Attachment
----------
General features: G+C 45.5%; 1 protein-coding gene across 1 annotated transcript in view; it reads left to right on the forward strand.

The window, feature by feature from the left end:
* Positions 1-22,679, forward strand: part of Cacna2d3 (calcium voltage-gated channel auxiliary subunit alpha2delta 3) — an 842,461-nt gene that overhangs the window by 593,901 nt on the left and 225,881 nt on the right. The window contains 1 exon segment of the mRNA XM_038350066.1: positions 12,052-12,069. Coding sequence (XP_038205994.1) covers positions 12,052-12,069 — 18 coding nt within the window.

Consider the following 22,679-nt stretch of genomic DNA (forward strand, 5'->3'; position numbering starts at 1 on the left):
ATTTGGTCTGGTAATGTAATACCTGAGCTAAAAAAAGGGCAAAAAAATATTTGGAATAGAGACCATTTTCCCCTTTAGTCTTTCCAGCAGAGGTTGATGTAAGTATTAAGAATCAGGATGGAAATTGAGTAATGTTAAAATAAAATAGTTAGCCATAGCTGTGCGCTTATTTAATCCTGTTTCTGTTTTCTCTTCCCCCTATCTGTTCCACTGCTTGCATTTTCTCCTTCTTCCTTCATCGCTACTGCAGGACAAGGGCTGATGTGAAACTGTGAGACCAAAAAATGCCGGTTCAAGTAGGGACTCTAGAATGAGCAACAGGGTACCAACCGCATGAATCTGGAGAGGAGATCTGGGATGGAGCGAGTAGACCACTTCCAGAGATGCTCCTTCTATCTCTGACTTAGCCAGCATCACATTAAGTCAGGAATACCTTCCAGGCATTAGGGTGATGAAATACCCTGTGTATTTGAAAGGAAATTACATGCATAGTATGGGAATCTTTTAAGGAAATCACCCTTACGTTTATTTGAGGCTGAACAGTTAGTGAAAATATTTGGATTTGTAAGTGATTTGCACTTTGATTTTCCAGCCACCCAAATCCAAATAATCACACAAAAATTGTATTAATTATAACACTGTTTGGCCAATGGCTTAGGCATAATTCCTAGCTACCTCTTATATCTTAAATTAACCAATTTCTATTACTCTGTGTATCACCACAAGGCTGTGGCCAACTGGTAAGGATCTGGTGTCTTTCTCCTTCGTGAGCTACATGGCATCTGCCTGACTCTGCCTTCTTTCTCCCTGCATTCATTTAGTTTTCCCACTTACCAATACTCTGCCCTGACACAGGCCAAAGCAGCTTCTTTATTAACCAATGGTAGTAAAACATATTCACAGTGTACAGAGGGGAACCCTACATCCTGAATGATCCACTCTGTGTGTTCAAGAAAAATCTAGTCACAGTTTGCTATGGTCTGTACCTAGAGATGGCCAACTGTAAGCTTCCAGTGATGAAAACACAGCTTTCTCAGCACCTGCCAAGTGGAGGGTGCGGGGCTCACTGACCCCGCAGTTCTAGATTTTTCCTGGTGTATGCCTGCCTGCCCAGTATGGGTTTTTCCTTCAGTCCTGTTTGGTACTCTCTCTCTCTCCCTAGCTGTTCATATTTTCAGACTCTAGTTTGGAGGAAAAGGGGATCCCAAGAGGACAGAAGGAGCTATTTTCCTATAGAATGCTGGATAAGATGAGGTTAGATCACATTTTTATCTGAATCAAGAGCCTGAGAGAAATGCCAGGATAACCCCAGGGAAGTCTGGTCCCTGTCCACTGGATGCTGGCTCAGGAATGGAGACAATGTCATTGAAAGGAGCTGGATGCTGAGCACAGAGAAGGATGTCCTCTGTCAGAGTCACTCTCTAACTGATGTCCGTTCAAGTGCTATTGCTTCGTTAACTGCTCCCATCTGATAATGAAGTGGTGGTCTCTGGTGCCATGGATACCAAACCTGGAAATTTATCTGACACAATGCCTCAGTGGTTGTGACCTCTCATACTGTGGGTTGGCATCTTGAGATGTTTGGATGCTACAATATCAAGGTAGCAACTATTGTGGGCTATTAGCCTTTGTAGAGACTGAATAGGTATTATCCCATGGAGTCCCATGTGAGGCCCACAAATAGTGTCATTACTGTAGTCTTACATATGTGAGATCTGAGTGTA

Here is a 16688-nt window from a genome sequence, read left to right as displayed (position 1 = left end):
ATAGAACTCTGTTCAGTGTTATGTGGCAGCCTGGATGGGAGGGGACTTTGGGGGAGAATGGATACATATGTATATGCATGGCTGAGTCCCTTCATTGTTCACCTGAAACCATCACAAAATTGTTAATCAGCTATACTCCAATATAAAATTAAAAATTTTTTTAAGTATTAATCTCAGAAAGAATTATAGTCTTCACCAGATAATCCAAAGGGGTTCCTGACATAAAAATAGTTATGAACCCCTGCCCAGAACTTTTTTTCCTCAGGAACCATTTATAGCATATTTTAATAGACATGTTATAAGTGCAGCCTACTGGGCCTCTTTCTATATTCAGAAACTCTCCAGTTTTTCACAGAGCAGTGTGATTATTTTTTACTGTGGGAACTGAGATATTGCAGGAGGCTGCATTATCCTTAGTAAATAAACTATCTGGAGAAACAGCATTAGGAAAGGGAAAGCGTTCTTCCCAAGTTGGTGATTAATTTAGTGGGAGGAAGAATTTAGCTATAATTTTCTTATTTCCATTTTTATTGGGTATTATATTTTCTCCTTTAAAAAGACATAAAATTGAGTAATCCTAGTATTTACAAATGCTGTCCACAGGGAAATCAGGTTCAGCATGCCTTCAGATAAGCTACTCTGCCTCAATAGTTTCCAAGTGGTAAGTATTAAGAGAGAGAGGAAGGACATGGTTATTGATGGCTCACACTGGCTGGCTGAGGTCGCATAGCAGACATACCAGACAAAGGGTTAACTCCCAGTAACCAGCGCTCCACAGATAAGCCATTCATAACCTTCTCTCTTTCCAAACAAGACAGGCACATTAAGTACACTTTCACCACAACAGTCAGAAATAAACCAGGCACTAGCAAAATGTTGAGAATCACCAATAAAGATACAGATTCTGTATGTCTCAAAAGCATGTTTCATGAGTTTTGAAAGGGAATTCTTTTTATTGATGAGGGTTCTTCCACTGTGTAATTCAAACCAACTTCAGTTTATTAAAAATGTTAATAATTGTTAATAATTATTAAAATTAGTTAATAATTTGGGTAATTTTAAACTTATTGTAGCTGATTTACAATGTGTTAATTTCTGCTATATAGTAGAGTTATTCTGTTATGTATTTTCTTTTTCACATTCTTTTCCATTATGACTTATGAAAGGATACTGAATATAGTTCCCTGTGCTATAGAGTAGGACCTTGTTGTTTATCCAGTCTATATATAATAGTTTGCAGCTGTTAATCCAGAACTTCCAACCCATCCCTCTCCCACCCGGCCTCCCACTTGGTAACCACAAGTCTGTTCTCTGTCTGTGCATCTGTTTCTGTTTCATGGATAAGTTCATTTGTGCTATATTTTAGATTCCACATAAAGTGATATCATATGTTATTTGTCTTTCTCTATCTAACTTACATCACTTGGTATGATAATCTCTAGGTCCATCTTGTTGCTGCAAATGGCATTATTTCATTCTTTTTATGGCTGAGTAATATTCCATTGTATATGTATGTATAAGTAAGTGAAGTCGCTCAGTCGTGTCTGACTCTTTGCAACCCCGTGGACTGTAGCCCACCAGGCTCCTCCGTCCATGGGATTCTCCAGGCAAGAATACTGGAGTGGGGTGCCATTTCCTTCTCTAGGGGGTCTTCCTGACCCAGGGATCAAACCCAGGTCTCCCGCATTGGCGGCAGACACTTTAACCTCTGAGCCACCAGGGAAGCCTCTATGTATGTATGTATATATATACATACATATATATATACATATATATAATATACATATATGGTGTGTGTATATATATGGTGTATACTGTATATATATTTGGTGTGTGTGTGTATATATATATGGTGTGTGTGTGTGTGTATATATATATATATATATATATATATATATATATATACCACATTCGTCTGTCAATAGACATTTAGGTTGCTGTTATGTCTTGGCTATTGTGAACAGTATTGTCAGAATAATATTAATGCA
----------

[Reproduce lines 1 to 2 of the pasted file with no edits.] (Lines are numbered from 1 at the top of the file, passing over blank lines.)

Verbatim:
General features: G+C 45.5%; 1 protein-coding gene across 1 annotated transcript in view; it reads left to right on the forward strand.

The window, feature by feature from the left end: